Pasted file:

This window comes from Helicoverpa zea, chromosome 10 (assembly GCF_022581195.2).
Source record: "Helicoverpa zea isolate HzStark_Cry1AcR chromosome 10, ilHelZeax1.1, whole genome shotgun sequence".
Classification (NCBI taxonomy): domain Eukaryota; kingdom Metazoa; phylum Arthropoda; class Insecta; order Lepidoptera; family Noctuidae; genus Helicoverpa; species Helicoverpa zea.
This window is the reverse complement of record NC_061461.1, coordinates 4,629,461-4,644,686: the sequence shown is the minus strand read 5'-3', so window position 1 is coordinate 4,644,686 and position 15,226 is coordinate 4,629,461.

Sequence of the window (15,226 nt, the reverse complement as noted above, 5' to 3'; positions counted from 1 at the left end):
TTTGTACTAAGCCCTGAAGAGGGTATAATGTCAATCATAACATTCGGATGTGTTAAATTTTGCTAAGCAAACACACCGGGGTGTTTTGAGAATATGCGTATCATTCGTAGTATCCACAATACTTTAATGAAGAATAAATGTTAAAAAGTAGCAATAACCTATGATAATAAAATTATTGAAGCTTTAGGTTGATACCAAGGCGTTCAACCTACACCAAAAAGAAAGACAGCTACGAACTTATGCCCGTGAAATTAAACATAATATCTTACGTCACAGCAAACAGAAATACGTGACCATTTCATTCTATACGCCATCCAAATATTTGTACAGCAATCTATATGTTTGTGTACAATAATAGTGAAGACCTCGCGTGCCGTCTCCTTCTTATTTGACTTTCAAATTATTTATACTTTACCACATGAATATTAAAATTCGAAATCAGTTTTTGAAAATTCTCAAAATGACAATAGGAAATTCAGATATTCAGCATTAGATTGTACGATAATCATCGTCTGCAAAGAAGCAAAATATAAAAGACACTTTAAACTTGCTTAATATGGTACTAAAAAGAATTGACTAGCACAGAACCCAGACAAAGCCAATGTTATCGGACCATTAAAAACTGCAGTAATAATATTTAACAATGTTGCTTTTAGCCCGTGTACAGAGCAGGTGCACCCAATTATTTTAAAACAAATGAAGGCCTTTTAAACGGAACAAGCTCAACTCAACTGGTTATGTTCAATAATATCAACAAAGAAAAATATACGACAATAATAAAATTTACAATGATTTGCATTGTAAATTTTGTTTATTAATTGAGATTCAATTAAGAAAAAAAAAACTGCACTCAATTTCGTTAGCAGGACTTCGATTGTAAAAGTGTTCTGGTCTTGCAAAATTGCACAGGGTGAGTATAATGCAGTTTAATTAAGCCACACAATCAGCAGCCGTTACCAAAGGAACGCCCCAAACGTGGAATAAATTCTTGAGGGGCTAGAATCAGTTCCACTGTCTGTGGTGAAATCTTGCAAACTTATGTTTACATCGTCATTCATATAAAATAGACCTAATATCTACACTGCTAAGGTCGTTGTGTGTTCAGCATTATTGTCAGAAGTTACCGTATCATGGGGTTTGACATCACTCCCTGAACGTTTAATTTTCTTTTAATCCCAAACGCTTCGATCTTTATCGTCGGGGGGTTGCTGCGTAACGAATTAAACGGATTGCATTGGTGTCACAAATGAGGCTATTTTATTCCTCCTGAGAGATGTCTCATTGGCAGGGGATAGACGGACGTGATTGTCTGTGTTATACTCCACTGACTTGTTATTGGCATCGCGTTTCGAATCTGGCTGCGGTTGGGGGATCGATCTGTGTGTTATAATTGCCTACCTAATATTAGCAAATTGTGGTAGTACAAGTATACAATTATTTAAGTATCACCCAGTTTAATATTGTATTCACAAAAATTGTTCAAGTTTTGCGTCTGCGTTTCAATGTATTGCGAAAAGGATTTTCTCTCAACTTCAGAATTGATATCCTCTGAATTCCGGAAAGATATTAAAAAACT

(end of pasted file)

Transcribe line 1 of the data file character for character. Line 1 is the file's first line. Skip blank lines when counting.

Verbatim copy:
This window comes from Helicoverpa zea, chromosome 10 (assembly GCF_022581195.2).